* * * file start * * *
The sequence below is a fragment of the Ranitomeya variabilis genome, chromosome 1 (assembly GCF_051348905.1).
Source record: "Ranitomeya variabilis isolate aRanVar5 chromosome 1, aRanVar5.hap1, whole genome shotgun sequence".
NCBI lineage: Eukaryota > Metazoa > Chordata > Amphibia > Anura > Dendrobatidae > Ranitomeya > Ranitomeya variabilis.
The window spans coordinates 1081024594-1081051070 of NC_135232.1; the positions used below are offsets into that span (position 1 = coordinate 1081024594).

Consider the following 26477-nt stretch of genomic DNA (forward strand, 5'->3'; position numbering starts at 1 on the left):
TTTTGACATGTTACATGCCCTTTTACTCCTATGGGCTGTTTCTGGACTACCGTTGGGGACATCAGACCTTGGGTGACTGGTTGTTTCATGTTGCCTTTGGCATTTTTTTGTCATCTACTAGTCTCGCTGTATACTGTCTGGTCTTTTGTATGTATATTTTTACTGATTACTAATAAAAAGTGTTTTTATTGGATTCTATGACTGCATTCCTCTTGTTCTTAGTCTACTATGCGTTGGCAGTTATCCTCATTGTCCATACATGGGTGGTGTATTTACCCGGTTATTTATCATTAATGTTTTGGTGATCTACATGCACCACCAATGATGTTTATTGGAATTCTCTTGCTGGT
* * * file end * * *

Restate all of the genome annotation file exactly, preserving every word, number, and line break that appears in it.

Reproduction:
The sequence below is a fragment of the Ranitomeya variabilis genome, chromosome 1 (assembly GCF_051348905.1).
Source record: "Ranitomeya variabilis isolate aRanVar5 chromosome 1, aRanVar5.hap1, whole genome shotgun sequence".
NCBI lineage: Eukaryota > Metazoa > Chordata > Amphibia > Anura > Dendrobatidae > Ranitomeya > Ranitomeya variabilis.
The window spans coordinates 1081024594-1081051070 of NC_135232.1; the positions used below are offsets into that span (position 1 = coordinate 1081024594).

Consider the following 26477-nt stretch of genomic DNA (forward strand, 5'->3'; position numbering starts at 1 on the left):
TTTTGACATGTTACATGCCCTTTTACTCCTATGGGCTGTTTCTGGACTACCGTTGGGGACATCAGACCTTGGGTGACTGGTTGTTTCATGTTGCCTTTGGCATTTTTTTGTCATCTACTAGTCTCGCTGTATACTGTCTGGTCTTTTGTATGTATATTTTTACTGATTACTAATAAAAAGTGTTTTTATTGGATTCTATGACTGCATTCCTCTTGTTCTTAGTCTACTATGCGTTGGCAGTTATCCTCATTGTCCATACATGGGTGGTGTATTTACCCGGTTATTTATCATTAATGTTTTGGTGATCTACATGCACCACCAATGATGTTTATTGGAATTCTCTTGCTGGT